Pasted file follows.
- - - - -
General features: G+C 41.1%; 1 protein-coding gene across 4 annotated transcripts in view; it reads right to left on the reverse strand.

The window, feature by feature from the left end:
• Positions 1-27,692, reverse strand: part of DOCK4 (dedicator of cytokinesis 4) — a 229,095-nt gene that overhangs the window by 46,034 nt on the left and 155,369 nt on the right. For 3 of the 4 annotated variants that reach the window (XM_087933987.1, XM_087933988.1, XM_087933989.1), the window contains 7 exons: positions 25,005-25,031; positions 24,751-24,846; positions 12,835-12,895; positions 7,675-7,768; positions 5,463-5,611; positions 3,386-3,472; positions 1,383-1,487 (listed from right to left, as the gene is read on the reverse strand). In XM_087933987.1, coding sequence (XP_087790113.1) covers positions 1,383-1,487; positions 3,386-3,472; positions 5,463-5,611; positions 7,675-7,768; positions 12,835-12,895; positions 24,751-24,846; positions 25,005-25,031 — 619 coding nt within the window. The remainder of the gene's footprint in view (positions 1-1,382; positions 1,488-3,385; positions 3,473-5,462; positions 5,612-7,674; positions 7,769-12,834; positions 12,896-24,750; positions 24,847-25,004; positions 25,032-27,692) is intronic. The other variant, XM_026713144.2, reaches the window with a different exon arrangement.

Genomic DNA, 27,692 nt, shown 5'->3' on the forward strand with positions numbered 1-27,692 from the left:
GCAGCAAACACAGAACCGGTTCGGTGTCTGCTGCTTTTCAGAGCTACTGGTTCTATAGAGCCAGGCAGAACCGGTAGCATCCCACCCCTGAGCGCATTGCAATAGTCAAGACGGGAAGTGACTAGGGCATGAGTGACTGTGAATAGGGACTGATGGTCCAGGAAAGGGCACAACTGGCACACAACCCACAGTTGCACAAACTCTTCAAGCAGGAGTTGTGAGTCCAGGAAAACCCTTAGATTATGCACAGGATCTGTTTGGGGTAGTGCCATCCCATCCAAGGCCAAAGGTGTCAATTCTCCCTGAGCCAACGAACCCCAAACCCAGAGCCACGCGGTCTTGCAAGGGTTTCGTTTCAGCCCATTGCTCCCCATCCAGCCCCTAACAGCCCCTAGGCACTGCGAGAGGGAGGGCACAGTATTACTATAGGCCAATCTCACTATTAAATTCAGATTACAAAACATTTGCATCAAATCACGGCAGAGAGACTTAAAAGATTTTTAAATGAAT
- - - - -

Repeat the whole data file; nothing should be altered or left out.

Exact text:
General features: G+C 41.1%; 1 protein-coding gene across 4 annotated transcripts in view; it reads right to left on the reverse strand.

The window, feature by feature from the left end:
• Positions 1-27,692, reverse strand: part of DOCK4 (dedicator of cytokinesis 4) — a 229,095-nt gene that overhangs the window by 46,034 nt on the left and 155,369 nt on the right. For 3 of the 4 annotated variants that reach the window (XM_087933987.1, XM_087933988.1, XM_087933989.1), the window contains 7 exons: positions 25,005-25,031; positions 24,751-24,846; positions 12,835-12,895; positions 7,675-7,768; positions 5,463-5,611; positions 3,386-3,472; positions 1,383-1,487 (listed from right to left, as the gene is read on the reverse strand). In XM_087933987.1, coding sequence (XP_087790113.1) covers positions 1,383-1,487; positions 3,386-3,472; positions 5,463-5,611; positions 7,675-7,768; positions 12,835-12,895; positions 24,751-24,846; positions 25,005-25,031 — 619 coding nt within the window. The remainder of the gene's footprint in view (positions 1-1,382; positions 1,488-3,385; positions 3,473-5,462; positions 5,612-7,674; positions 7,769-12,834; positions 12,896-24,750; positions 24,847-25,004; positions 25,032-27,692) is intronic. The other variant, XM_026713144.2, reaches the window with a different exon arrangement.

Genomic DNA, 27,692 nt, shown 5'->3' on the forward strand with positions numbered 1-27,692 from the left:
GCAGCAAACACAGAACCGGTTCGGTGTCTGCTGCTTTTCAGAGCTACTGGTTCTATAGAGCCAGGCAGAACCGGTAGCATCCCACCCCTGAGCGCATTGCAATAGTCAAGACGGGAAGTGACTAGGGCATGAGTGACTGTGAATAGGGACTGATGGTCCAGGAAAGGGCACAACTGGCACACAACCCACAGTTGCACAAACTCTTCAAGCAGGAGTTGTGAGTCCAGGAAAACCCTTAGATTATGCACAGGATCTGTTTGGGGTAGTGCCATCCCATCCAAGGCCAAAGGTGTCAATTCTCCCTGAGCCAACGAACCCCAAACCCAGAGCCACGCGGTCTTGCAAGGGTTTCGTTTCAGCCCATTGCTCCCCATCCAGCCCCTAACAGCCCCTAGGCACTGCGAGAGGGAGGGCACAGTATTACTATAGGCCAATCTCACTATTAAATTCAGATTACAAAACATTTGCATCAAATCACGGCAGAGAGACTTAAAAGATTTTTAAATGAAT